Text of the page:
There has been a recent explosion in “fem-tech” options, particularly pelvic floor biofeedback devices. On the one hand this is empowering women to improve their exercising in the privacy of their own homes, on the other hand resulting in a more than a little confusion about what they do. With most devices over £100 it is important to spend your money wisely.
Pelvic floor Biofeedback devices
Generally, we advise that if you can already contract your pelvic floor muscles then you don’t need to do passive pelvic floor muscle stimulation. Your muscles will develop quicker by doing ‘active’ exercises where the brain initiates the activity rather than a machine. Check out the videos on our Pelvic Floor School.
However, if you WANT to work with a gadget to do active exercises, a biofeedback device can enhance your practice. Particularly, if you need to work on your brain skills (co-ordination, multi-tasking, downtraining) as much as your isolated muscle strength & endurance (which they can be helpful for too).
How to they work?
- The action of your muscles contracting is relayed to a machine which “shows” you what you are doing. There are several different ways this can be done.
- Some machines pick up the electrical signal from your muscles while some respond to pressure.
- Some give you a visual picture of what you are doing,
- others beep or vibrate in response to your contraction.
- Biofeedback devices are great to correctly identify your pelvic floor muscles in different positions. They also ensure you are contracting correctly and also help you focus on relaxing fully between contractions
- These gadgests let you see how well your muscles contract and relax.
- They give targets to aim for to improve strength, endurance and co-ordination.
- Practice more complicated tasks. Skills you need for real life or your sport.
- Make exercising a bit more fun (!) and interesting. This will help you to keep up long-term practice (rather like a piece of gym-kit for your pelvic floor!)
Examples of pelvic floor biofeedback devices:
To be professional, I do not recommend a single specific product or supplier. But I have aimed to narrow down the list of options for you. Please do read customer reviews to help you make your decision. Specialist physiotherapists, like myself, have units in clinic for you to try before you buy.
Electrical biofeedback devices: with connecting wires
Peritone EMG biofeedback unit and Simplex EMG biofeedback unit are the ones we have used in our clinic for many years (same device in different packaging). Many physiotherapy departments have these for you to use at your visit and/or to borrow. Just like French women train in their postnatal rehabiliation sessions.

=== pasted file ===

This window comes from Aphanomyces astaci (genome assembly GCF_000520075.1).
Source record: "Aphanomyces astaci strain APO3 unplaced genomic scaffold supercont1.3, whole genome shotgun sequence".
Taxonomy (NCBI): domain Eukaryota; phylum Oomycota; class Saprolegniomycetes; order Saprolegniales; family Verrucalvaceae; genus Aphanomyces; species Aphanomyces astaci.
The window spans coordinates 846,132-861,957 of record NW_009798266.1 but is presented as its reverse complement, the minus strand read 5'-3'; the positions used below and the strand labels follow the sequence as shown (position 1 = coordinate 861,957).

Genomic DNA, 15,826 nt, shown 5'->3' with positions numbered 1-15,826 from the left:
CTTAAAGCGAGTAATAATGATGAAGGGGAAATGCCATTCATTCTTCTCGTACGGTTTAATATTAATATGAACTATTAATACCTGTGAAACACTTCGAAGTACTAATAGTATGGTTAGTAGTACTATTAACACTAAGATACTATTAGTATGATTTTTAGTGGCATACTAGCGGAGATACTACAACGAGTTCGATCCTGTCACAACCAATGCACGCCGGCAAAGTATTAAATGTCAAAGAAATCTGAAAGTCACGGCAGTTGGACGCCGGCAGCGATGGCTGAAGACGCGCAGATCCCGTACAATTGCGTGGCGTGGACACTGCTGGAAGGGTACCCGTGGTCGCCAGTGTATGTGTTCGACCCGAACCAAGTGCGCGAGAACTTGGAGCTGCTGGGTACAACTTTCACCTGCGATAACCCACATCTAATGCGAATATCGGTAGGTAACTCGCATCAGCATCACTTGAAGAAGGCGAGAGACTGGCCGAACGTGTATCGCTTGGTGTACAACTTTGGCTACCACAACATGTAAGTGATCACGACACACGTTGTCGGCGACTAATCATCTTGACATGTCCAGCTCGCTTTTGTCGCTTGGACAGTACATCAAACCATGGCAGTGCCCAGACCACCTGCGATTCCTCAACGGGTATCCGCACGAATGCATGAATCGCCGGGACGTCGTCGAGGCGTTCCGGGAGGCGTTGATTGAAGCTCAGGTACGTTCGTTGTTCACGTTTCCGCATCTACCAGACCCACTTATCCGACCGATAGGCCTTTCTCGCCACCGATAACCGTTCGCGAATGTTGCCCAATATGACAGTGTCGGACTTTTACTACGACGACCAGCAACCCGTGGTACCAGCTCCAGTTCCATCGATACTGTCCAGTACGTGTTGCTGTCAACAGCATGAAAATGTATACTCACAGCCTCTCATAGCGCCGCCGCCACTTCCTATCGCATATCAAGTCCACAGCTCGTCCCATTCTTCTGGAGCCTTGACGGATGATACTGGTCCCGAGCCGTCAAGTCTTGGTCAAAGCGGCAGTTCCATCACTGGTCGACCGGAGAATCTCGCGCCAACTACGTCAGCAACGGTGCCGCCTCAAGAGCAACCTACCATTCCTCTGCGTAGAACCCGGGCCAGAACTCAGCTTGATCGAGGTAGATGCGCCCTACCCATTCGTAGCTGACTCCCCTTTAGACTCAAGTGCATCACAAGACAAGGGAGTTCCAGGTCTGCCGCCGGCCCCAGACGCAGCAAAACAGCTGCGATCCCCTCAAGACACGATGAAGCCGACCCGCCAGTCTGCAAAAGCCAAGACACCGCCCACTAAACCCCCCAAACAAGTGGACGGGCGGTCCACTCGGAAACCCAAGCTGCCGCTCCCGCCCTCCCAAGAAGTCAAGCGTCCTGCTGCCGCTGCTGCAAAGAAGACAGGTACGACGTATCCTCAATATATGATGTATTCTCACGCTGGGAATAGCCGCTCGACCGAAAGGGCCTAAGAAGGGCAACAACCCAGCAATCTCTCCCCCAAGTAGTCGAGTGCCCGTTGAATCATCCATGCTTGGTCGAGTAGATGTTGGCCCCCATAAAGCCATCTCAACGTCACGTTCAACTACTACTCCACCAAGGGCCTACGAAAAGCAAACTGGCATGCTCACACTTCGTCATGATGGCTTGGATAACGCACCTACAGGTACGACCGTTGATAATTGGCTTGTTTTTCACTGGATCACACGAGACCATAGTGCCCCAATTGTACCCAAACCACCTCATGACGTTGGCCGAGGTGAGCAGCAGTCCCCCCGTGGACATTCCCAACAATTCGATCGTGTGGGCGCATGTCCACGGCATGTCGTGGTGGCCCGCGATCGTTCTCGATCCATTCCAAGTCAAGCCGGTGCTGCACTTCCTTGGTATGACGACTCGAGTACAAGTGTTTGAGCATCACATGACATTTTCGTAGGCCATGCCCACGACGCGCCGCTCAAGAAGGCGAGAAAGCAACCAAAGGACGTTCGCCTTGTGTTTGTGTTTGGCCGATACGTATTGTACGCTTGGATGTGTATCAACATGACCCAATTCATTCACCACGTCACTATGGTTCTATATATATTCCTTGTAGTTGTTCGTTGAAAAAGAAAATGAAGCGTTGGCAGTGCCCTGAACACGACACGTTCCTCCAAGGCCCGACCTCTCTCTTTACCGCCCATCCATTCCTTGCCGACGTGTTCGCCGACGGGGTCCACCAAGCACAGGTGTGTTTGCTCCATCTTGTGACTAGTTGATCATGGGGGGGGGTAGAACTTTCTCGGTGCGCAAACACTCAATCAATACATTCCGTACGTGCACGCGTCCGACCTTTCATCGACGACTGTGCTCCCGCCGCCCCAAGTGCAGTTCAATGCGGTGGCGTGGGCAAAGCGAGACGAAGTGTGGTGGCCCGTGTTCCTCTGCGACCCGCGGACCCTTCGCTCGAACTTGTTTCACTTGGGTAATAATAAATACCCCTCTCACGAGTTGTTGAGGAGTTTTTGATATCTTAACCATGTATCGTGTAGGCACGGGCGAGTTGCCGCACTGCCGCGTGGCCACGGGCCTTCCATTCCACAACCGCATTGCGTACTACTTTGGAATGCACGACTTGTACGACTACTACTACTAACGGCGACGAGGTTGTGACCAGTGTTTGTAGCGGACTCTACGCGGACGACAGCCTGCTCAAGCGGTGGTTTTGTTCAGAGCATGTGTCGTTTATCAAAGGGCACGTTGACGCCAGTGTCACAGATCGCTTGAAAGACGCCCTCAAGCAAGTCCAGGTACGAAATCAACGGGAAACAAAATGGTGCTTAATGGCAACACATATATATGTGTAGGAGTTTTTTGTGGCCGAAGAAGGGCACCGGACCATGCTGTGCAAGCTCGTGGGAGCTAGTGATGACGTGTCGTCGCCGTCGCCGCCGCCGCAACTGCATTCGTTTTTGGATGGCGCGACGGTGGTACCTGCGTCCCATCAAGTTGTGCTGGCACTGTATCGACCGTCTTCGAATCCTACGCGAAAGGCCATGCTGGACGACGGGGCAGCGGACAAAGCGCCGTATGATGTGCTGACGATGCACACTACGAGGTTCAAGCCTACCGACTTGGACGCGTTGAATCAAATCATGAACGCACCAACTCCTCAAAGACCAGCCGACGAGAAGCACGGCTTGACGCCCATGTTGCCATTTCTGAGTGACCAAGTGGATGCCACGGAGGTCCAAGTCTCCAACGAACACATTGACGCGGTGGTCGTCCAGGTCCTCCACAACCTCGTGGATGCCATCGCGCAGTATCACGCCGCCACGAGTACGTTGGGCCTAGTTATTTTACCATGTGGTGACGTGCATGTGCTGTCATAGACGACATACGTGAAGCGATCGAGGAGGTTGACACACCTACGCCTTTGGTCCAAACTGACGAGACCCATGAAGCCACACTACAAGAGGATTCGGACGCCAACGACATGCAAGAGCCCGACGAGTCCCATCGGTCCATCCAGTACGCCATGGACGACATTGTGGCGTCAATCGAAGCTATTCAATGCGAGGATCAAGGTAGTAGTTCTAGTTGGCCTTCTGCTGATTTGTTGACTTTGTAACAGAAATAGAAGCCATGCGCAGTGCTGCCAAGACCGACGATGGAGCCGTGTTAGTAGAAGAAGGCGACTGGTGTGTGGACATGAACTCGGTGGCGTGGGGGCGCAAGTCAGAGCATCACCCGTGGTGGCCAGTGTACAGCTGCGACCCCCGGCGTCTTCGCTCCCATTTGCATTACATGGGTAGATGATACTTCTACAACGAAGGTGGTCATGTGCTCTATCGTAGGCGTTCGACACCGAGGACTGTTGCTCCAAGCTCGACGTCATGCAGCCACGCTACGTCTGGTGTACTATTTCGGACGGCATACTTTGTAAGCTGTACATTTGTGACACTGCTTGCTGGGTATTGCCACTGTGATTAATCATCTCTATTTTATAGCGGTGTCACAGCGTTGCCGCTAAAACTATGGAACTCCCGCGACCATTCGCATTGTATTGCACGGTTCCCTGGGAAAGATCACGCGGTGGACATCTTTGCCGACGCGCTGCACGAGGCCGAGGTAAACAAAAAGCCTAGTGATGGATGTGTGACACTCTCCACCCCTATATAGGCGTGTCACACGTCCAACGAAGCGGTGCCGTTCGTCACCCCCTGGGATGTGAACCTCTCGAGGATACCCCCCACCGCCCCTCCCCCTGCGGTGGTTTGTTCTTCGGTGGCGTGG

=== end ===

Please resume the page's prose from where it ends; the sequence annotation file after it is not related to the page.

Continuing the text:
They are effectively two parts. You place a small internal electrode (called a Periform, which is single person use, into the vagina. Then put your clothes back on!. Then link your internal device by a cable to the handheld Pelvitone or Simplex unit (we can loan one of these to you).
When you contract your pelvic floor muscles their electrical activity registers on the screen. This makes the lights change from orange to green and gives an audible beep.
You can practice your quick maximum power squeezes seeing how high you can make the lights go. Also, practice keeping the lights green while you cough or try moving your arms or legs. There is also a work/rest function which ‘counts’ the endurance holds for you and tells you your average squeeze score at the end.
These devices are widely available from lots of online sellers +/- £160 (including the Periform).
Pelvic floor training devices: which connect via bluetooth to a phone app
The Elvie updates the design of the traditional units above. It is popular as it has modern smart phone visuals, easy charting & a sense of community amongst users.
I have one I can show you in clinic but the internal device (the pebble) is the expensive part, and understandably single use only, so I’m afraid you can’t try before you buy.
It is a discreet, attractive, wireless bluetooth pebble-shaped device. This goes inside the vagina. Use an app to turn your phone into the biofeedback monitor/exercise tracker. No cables between you and the phone but you can’t put knickers back on or the bluetooth can’t connect. It is beautifully packaged and well designed by women. It can be used in the second trimester of pregnancy but is not recommended for the 1st and 3rd trimesters.
Elvie is officially available “on prescription” but sadly, I don’t know anyone whose managed to get one this way.
Pericoach System £145
Pericoach System shows your pelvic floor contractions as clear graphs on your phone. Pre-set programmes guide you to practice exercises twice daily and, like the Elvie, uses algorythms to automatically progress you as you improve your skills. You can give you physiotherapist access to your data so that she can guide you virtually.
Pelvifly £189 with basic plan. Subscription for full integration with a physiotherapy coach.
Pelvifly is a package connecting the K Goal pressure sensor to a phone app for sensitive imaginative biofeedback games with sophisticated integration to a remote physiotherapist if required